(This post originally appeared on Forbes)
Home Depot is a great company – but let’s face it, they do what a lot of big businesses do: They pay kind of slow. I know this because I have clients who do business with them. Typical terms are around 60 days. These terms are not uncommon when dealing with larger companies. And yet, it’s a huge issue for smaller companies.
That’s because smaller companies need cash. By the time one of my clients sells product to Home Depot or a larger company all of their money has been spent on buying the raw materials, producing the product, paying people, maintaining overhead and shipping the items…and then it’s another 60 days until the cash comes in. Big businesses have greater cash reserves and large credit facilities made available by banks who are more than happy to lend them money. Small companies don’t have these resources at their disposal. They just wait. Read More…
(This post originally appeared on The Philly Post)
It was a bright spring day in New York City. And the doorman was just minding his own business, watching the traffic go by on Park Avenue. My mission was to steal his hat.
John was my accomplice. We had a plan. I hid around the corner of the building while John casually strode toward the doorman, purposely looking lost. John had a map in his hand. He stopped the doorman and asked for directions. And when the doorman looked at the map with John … I sprang into action. I ran down the block and before he knew what was happening I snatched his hat off his head and galloped away. John took off in the other direction. 10 minutes later and 10 blocks away, John and I re-grouped to gleefully inspect our treasure. We got the hat.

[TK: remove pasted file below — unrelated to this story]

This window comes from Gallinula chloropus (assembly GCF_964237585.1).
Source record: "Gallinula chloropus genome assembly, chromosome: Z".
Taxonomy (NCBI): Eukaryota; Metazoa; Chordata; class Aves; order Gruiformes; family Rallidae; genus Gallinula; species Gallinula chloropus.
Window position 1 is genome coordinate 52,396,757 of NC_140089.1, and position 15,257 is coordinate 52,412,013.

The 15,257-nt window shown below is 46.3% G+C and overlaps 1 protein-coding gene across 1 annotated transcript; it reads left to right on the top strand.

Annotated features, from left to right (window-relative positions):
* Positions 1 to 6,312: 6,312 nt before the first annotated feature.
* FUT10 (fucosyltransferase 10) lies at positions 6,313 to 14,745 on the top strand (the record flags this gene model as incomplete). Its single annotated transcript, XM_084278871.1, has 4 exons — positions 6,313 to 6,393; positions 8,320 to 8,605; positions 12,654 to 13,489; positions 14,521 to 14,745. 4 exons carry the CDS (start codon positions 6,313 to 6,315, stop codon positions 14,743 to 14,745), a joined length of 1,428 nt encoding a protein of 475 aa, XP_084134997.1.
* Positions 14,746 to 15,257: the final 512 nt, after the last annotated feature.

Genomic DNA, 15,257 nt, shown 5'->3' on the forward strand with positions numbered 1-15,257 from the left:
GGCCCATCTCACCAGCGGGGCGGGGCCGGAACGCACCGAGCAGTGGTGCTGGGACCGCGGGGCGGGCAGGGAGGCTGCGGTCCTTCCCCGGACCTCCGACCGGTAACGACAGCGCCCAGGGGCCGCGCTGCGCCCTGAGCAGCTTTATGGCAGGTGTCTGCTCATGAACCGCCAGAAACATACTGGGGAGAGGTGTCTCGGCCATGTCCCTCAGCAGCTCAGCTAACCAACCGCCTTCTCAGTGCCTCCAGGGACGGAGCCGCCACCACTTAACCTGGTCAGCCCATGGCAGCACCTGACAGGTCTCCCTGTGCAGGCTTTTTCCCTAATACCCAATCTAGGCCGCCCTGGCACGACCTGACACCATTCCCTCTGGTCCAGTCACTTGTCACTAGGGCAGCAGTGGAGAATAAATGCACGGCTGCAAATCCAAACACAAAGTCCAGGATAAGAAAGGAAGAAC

Yes, we were pledging a fraternity. And, like today’s fraternity and sorority members, we were college-aged idiots.
Looking back at the times I spent in my fraternity, I wince at some of the stupid stuff we did. The unhealthy liquids we drank. The excessive drinking that only college students know how to do. The silly pranks we played on other fraternities and the things we were made to do (i.e. finding our way back at 2 a.m. from a cemetery across town after being “kidnapped,” singing songs in the library during finals week, stealing hats from unsuspecting doormen) in order to be in good favor with the “brotherhood.” I know, it all sounds ridiculous. And it was.
And now, in the wake of recent incidents at the University of Oklahoma and Penn State there’s a call to abolish fraternities. “The American fraternity has no place in the 21st century,” writes the author of a book about fraternities (who clearly did not have a good experience at his fraternity). “It’s time to abolish fraternities,” says another blogger. “Disband the club,” storms a British newspaper. “We’re pretty freaked out by you. Good luck with all of that hate and insecurity,” warns a Philly Mag writer.
The Sigma Alpha Epsilon chapter at University of Oklahoma and Penn State’s Kappa Delta Rho should be disbanded and its offending members (who are over 18 and consensual adults) should be prosecuted. Let’s not get into the details. They are assholes. What they did or are alleged to have done was horrible. And that goes for any other fraternity members who are racist, sexist, abusive or break the law. I have a daughter. I’m Jewish. These kids (and their ridiculous, ignorant house mother and likely their parents) should be held accountable for their behavior.
But please … let’s not carried away.